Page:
On November 10, 1898, one of the worst “race riots” in U.S. history left 30 to 100 African Americans dead in Wilmington, NC and the elected government was deposed in a coup d’etat.
Before the violence, this port city on the Cape Fear River was remarkably integrated. Three out of the ten aldermen were African Americans, and blacks worked as policemen, firemen, and magistrates.
Democrats, the party of the Confederacy, vowed to end this “Negro domination” in the 1898 state legislative elections. Their strategy was to enlist men who could write (white journalists and cartoonists), men who could speak (white supremacists who whipped up emotions at rallies), and men who could ride (the Ku Klux Klan-like “Red Shirts” who were basically armed ruffians on horseback).
The white supremacists used an editorial by Alex Manly, the editor of Wilmington’s black newspaper the Daily Record, to stir a firestorm at the time of the elections. The editorial responded to a speech by a Georgia socialite who promoted lynching as a method “to protect woman’s dearest possession from the ravening human beast.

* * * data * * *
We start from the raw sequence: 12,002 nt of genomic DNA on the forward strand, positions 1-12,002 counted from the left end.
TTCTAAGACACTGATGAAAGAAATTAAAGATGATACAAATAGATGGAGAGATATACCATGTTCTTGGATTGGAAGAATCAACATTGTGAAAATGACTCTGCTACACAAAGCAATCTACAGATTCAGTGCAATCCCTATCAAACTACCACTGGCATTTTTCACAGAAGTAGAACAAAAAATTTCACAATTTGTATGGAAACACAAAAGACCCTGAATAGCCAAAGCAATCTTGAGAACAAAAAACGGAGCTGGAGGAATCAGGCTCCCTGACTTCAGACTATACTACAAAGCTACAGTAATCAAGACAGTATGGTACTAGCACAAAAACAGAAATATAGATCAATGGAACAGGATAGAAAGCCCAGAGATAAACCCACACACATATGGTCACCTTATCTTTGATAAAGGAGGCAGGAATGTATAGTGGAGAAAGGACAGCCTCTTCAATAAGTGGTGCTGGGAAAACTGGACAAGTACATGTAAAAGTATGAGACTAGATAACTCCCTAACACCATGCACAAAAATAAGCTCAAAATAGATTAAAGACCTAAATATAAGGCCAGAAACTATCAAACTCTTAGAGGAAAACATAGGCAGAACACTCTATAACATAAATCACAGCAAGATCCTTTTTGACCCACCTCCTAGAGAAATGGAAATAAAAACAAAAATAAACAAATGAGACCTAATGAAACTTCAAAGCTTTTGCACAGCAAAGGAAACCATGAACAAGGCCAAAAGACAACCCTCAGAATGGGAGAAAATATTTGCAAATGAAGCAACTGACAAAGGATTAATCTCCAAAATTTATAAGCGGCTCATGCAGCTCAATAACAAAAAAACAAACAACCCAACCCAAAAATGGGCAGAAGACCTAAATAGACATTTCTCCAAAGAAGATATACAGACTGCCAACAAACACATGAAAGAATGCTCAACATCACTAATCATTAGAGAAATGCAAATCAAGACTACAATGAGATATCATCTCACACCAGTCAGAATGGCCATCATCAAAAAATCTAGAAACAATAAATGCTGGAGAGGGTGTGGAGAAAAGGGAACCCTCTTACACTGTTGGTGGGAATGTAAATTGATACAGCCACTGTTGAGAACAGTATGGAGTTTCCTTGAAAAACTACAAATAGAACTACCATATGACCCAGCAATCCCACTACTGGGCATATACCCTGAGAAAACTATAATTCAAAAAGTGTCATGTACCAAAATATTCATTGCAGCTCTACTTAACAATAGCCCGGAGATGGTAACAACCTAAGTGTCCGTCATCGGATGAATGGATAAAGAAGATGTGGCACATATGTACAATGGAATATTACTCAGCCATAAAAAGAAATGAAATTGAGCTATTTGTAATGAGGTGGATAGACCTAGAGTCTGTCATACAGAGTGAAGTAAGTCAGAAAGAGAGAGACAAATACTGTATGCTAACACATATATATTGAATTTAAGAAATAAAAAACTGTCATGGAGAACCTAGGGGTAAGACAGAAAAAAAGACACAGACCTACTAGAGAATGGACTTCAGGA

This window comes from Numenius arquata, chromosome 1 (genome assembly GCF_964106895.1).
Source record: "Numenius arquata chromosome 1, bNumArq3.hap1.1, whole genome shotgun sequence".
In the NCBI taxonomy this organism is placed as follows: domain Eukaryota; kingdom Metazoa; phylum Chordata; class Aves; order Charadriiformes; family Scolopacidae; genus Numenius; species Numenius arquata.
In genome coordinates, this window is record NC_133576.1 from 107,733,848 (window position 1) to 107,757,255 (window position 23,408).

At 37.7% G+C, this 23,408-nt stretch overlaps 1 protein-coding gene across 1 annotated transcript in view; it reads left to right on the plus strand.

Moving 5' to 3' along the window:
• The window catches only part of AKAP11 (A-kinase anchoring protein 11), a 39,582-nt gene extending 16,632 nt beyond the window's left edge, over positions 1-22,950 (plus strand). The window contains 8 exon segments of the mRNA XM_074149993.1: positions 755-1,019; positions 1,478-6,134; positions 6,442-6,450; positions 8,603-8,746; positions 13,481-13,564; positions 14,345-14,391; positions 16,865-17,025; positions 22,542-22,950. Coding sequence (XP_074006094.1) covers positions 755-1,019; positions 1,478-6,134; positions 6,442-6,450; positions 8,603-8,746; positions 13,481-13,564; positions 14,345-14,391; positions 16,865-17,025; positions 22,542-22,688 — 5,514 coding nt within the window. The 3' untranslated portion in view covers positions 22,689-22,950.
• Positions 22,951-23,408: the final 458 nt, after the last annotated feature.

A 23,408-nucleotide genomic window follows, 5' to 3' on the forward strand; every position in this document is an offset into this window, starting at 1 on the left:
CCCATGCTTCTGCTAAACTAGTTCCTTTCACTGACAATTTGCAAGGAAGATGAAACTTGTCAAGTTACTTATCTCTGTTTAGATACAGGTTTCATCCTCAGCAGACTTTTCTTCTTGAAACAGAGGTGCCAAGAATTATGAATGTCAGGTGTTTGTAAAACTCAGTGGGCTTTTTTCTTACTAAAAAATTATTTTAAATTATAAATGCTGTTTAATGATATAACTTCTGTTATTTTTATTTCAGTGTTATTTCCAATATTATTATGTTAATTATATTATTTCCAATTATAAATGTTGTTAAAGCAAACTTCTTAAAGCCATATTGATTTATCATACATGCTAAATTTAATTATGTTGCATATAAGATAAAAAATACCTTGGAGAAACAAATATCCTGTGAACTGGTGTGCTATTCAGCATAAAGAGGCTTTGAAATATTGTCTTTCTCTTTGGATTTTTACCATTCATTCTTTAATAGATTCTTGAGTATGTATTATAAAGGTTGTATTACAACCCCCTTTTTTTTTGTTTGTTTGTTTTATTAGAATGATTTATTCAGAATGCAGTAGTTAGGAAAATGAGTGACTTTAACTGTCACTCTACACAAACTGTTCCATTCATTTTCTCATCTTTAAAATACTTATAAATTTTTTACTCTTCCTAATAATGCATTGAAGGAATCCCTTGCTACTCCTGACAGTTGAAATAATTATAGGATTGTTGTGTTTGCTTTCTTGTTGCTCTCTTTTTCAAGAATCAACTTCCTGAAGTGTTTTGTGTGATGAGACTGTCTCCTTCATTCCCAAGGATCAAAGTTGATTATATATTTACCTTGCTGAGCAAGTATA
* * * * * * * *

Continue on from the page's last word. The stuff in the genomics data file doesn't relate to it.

” Manly condemned lynching and pointed out the hypocrisy of describing black men as “big burly, black brute(s)” when in reality it was white men who regularly raped black women without impunity. He added that some relations between the races were consensual.
White supremacist rallies kept white outrage at the editorial at a fever pitch. Former Confederate colonel Alfred Waddell gave a speech suggesting that white citizens should “choke the Cape Fear (River) with carcasses” if necessary to keep blacks from the polls. On election day, the Red Shirts patrolled black neighborhoods with guns. Democrats won every seat, but these were state legislative seats. African Americans still maintained power in Wilmington’s city government.
Some 800 white citizens led by Waddell met at the county courthouse and produced the “White Declaration of Independence” which stated: “We, the undersigned citizens… do hereby declare that we will no longer be ruled, and will never again be ruled by men of African origin.” The following day—November 10—Waddell led a mob of 2,000 armed men to the Daily Record and burned the building to the ground.